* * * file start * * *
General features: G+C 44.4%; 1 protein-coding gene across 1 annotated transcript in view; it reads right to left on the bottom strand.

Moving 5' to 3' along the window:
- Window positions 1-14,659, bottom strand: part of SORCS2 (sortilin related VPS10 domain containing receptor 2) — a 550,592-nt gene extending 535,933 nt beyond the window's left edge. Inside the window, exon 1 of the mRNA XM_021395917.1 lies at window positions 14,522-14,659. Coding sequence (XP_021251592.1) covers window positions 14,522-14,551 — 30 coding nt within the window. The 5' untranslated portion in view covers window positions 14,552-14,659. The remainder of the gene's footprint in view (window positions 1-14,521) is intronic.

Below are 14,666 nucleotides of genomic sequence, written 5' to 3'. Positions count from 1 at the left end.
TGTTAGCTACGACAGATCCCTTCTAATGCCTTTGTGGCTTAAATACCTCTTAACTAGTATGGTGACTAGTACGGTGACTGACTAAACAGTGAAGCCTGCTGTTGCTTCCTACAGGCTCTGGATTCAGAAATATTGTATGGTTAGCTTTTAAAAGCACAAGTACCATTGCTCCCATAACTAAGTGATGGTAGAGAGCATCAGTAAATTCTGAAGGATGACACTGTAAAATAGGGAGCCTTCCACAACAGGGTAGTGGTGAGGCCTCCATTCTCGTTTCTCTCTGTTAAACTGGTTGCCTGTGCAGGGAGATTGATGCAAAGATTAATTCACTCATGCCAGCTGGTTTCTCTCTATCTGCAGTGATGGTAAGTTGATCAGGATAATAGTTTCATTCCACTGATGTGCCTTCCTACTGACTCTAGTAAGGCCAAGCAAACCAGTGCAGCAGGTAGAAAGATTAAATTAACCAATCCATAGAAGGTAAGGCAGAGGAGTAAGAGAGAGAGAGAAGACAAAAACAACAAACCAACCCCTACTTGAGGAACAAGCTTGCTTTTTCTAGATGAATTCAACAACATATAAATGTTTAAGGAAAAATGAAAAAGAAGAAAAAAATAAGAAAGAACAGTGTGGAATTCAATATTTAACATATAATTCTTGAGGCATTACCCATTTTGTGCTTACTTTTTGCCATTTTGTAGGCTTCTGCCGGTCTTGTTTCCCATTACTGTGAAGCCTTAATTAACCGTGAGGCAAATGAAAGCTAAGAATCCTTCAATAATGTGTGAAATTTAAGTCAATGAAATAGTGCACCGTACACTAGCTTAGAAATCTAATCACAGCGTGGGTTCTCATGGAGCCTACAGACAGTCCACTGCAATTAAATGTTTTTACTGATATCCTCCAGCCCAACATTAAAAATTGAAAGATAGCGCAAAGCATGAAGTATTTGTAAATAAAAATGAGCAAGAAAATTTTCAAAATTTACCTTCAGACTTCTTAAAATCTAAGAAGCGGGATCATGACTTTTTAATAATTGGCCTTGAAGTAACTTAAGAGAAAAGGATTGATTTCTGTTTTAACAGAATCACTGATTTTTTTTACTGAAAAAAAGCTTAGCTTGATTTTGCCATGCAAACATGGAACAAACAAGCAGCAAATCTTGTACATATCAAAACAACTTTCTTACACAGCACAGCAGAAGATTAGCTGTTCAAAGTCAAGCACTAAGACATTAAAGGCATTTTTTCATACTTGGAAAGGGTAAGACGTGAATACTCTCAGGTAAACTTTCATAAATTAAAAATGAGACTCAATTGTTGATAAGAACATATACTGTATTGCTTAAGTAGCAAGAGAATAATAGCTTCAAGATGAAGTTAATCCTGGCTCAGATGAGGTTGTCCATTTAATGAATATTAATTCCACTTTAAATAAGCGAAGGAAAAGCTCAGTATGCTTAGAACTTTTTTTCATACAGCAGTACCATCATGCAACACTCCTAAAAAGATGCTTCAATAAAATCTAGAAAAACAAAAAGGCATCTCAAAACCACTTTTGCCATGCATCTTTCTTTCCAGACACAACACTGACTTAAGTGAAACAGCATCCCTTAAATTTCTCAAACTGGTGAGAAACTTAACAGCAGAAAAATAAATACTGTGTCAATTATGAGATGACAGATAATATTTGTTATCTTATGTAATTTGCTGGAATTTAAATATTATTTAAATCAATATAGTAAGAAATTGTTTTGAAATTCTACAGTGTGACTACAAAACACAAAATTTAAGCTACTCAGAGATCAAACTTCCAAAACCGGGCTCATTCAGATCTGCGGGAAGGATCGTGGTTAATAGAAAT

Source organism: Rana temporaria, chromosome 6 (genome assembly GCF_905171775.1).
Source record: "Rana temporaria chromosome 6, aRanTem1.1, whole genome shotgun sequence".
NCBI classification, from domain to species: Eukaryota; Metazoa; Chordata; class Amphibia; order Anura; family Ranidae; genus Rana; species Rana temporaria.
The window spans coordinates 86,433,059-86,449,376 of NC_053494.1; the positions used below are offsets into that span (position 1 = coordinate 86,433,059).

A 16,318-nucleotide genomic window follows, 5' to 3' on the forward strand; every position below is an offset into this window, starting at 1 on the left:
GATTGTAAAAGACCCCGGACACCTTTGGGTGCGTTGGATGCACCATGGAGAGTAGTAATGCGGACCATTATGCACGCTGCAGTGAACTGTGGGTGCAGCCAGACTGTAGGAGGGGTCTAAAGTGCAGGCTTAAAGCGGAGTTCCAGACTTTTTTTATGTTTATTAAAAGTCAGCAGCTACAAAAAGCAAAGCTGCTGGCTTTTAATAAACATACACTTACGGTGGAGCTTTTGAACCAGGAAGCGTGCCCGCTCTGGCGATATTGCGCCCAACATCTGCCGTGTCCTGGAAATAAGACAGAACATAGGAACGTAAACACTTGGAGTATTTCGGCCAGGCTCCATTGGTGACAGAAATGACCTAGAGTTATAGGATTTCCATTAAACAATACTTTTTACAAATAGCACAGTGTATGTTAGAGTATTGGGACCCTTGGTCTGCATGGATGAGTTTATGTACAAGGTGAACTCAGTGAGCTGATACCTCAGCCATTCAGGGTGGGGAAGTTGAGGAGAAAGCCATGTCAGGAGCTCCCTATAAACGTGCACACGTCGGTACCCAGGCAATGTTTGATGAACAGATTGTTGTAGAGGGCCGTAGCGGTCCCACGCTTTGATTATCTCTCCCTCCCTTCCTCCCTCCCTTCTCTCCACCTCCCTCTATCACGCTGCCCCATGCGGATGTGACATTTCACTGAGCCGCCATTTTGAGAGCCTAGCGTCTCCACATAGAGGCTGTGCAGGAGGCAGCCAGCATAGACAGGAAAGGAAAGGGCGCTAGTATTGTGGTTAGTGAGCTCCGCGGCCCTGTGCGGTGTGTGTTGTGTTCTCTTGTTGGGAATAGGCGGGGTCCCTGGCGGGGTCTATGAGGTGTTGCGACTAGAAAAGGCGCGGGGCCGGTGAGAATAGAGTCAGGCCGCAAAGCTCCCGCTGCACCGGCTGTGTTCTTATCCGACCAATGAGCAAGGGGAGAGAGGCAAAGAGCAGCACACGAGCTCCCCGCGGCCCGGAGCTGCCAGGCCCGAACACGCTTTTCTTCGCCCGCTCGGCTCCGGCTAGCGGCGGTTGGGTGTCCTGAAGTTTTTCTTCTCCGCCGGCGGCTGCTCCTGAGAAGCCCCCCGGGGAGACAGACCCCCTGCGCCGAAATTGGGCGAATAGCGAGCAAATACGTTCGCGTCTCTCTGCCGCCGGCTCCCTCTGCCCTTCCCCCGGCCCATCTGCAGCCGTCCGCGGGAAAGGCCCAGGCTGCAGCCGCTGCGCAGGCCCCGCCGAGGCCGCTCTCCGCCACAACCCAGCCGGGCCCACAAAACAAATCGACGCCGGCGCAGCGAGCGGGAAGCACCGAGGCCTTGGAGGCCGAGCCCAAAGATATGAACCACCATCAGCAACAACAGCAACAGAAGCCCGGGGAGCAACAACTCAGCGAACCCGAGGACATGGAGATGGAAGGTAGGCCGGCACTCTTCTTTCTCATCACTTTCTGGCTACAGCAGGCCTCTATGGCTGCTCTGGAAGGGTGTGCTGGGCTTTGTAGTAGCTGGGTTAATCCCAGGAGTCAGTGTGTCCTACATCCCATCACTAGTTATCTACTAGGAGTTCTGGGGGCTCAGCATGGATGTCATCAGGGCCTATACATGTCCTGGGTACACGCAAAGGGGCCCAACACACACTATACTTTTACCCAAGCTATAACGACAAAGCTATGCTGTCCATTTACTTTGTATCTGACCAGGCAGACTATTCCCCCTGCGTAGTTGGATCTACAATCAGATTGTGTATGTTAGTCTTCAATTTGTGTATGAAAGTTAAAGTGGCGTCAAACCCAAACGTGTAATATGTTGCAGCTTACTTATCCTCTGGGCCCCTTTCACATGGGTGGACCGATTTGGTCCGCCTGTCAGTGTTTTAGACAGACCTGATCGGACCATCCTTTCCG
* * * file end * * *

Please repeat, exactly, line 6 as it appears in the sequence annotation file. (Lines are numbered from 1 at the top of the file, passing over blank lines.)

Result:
Source organism: Rana temporaria, chromosome 6 (genome assembly GCF_905171775.1).